My very ability to to identify myself as a “slut” or a “slut ally” safely, without unpleasant consequences, derives from my privilege. Slutwalk is irrelevant to vast numbers of women. I need hardly add that the scourge of rape culture falls disproportionately upon precisely those women who are not included in Slutwalk as it stands.
I urge you to read more about this issue, because it’s crucial to understanding the prevalence and reach of rape culture and the limitations of our attempts to address it.
Several women of color have written that the event is based in white culture, white problems, and white assumptions — for example, the idea that one can expect “safety” when dealing with law enforcement in the first place.
The history of genocide against Indigenous women, the enslavement of Black women, and the forced sterilization of poor women goes beyond their attire. It is a means of gender control that is embedded within the intersecting processes of racism and colonialism.
SlutWalk completely ignores the way institutional violence is leveled against women of color. The event highlights its origins from a privileged position of relative power, replete with an entitlement of assumed safety that women of color would never even dream of. We do not come from communities in which it feels at all harmless to call ourselves “sluts.” Aside from that, our skin color, not our style of dress, often signifies slut-hood to the white gaze.
2. Telling women how they should or shouldn’t dress is odious. This applies obviously to the Toronto cop’s statement in January, but also to the slant taken by several writers, which can be summarised as “he shouldn’t have said that, but a parade of provocatively dressed women just plays into the patriarchy’s hands”.
Marina S reminds us that it’s not that simple – for a start, the equation of “provocative” with “scant” is crudely Western-centric, and besides, as she says, “to put on display a body that deviates from the strict demands of the ideal is an extremely threatening act, because it re-appropriates the ownership of what is sexy from the mainstream to the individual”.
Women’s bodies and women’s dress are always under scrutiny and subject to judgement – we cannot escape that by trying to follow a particular set of rules, even those laid down by our own side.
3. I’m personally ambivalent about the notion of reclaiming “slut”. It’s a word laden with judgement: the basic meaning is an ineffective housekeeper, a woman who lets her husband’s or master’s property (including, by extension, her own body) get dirty. This further extends to sexual “dirtiness” – i.e. promiscuity – with connotations too icky to rehearse (Germaine Greer had an amusing summary in the Telegraph).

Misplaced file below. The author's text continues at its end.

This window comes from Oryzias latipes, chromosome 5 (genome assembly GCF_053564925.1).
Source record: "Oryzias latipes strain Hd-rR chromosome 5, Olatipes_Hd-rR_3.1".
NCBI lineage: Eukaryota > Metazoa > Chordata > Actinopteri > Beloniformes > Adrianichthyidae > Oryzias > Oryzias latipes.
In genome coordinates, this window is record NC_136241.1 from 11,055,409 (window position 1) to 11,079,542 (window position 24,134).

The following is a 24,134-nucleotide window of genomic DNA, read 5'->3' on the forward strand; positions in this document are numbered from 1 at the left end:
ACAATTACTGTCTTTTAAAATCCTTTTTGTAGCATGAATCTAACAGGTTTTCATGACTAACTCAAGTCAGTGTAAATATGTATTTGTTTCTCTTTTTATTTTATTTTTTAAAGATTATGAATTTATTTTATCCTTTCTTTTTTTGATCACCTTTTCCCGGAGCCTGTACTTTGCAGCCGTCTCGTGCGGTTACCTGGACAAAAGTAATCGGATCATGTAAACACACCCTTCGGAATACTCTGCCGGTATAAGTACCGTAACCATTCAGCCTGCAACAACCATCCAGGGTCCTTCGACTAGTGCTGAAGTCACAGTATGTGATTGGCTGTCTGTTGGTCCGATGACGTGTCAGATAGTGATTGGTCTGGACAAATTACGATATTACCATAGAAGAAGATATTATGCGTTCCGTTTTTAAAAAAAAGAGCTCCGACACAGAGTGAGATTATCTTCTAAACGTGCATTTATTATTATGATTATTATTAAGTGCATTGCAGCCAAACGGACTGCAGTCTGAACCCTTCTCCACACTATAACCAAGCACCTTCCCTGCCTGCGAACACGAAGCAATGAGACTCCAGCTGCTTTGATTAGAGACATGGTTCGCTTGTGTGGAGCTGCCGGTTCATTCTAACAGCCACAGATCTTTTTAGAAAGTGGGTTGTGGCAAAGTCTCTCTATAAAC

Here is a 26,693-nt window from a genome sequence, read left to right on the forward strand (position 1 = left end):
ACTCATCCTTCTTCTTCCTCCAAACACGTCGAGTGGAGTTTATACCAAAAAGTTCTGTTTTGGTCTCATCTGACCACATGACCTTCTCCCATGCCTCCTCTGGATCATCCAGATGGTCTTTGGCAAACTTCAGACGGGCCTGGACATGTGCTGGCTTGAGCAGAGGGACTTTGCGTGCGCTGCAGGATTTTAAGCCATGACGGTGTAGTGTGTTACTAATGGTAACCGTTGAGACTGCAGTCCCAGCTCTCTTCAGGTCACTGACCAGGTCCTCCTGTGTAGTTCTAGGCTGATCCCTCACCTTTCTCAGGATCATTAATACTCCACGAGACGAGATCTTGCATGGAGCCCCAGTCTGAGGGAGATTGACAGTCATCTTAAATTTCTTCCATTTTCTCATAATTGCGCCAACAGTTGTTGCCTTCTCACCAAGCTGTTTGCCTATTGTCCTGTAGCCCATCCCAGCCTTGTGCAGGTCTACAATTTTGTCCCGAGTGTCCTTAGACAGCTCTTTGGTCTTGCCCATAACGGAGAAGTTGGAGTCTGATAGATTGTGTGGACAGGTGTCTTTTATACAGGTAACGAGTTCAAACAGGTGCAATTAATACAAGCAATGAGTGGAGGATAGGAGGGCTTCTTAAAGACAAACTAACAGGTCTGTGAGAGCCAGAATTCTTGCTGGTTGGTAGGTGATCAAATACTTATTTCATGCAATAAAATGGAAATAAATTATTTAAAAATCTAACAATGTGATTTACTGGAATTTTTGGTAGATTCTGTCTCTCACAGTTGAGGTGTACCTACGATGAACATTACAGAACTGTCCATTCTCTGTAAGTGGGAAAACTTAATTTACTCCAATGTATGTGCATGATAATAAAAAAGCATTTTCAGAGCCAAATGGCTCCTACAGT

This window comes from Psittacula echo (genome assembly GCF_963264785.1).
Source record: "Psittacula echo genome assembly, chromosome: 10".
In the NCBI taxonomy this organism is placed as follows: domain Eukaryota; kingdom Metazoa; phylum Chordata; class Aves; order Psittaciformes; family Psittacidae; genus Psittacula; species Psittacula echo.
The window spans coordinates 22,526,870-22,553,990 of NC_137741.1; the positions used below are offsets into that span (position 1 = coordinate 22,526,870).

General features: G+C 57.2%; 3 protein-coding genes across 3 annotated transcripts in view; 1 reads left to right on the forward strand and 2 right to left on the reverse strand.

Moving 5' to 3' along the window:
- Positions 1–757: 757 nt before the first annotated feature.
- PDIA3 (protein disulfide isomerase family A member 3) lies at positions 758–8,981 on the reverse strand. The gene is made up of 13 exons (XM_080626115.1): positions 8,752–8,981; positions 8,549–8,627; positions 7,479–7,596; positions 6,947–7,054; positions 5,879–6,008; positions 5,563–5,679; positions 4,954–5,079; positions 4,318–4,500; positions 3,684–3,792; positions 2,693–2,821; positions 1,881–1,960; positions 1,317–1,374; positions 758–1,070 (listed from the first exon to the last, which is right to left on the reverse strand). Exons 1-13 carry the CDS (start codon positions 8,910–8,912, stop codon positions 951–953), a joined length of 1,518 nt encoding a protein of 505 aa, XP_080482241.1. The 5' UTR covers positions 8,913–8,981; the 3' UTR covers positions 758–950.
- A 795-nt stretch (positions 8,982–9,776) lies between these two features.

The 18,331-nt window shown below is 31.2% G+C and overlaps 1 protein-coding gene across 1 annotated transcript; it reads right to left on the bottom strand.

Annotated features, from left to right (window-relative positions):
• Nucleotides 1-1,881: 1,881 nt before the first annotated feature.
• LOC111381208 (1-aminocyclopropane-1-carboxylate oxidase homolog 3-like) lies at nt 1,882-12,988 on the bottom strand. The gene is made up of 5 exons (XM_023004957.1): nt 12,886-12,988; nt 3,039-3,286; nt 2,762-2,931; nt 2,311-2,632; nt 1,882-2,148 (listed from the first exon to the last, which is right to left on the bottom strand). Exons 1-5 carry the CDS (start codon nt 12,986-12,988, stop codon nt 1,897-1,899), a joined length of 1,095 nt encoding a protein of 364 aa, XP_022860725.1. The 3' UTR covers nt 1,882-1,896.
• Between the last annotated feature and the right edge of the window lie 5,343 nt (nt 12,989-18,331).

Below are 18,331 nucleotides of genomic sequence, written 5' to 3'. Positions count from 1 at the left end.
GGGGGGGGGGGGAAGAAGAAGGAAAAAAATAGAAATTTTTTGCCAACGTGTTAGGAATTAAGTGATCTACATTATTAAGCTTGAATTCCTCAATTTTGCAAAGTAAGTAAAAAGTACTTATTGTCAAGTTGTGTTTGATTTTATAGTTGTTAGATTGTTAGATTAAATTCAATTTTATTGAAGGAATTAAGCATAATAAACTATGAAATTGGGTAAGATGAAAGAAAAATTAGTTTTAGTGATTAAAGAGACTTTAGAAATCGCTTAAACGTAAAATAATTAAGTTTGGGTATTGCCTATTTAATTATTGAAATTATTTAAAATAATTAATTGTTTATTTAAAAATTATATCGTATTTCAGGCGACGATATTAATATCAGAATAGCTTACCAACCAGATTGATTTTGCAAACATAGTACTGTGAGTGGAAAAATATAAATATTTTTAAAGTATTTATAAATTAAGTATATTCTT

I wonder, with Greer, whether such an unmitigatedly pejorative term can be successfully reclaimed. I also feel uneasy, like Gail Dines writing in the Guardian, about how the whole thing meshes with the depressingly familiar false binary of Virgin/Whore: is there a way to say “I am a slut” without saying “I am buying into all that”?
And in the end, I marched anyway
I marched because I was visiting my friends that weekend, and it sounded like fun (it was, too). I marched because I like making noise on behalf of causes I believe in, and there hasn’t been enough opportunity for that in my life lately.
I marched because although Slutwalk must not be allowed to become a convenient stand-in for the complex fight to end rape culture, it is nevertheless an exercise that may raise the consciousness and prick the conscience of a useful number of (white and/or privileged) people.
I marched because although I’m not promiscuous these days, I was – very – when I was younger, and I in no way repudiate that part of myself.
I marched because I’ve been thinking recently about the times I’ve been raped, and how even if it had occurred to me then to go to the police, my sexual history would certainly have ensured that no case ever came to trial. I marched because it took me twelve years to realise that I was not, in fact, to blame for one incident in particular.
I marched because the idea that you’re entitled to judge me, on any level, based on how often, in what manner, or with whom I choose to have consensual sex – or to assert that my “No” means something different from anybody else’s – is as loathsome as it is ridiculous. I marched because I want to live in a world where such judgements are merely loathsome and ridiculous, as opposed to violent and dangerous, as they are now for millions of people.
Slutwalk isn’t the be-all and end-all, obviously. I work on the assumption that nothing is. But rape culture isn’t going to dismantle itself, and every little helps.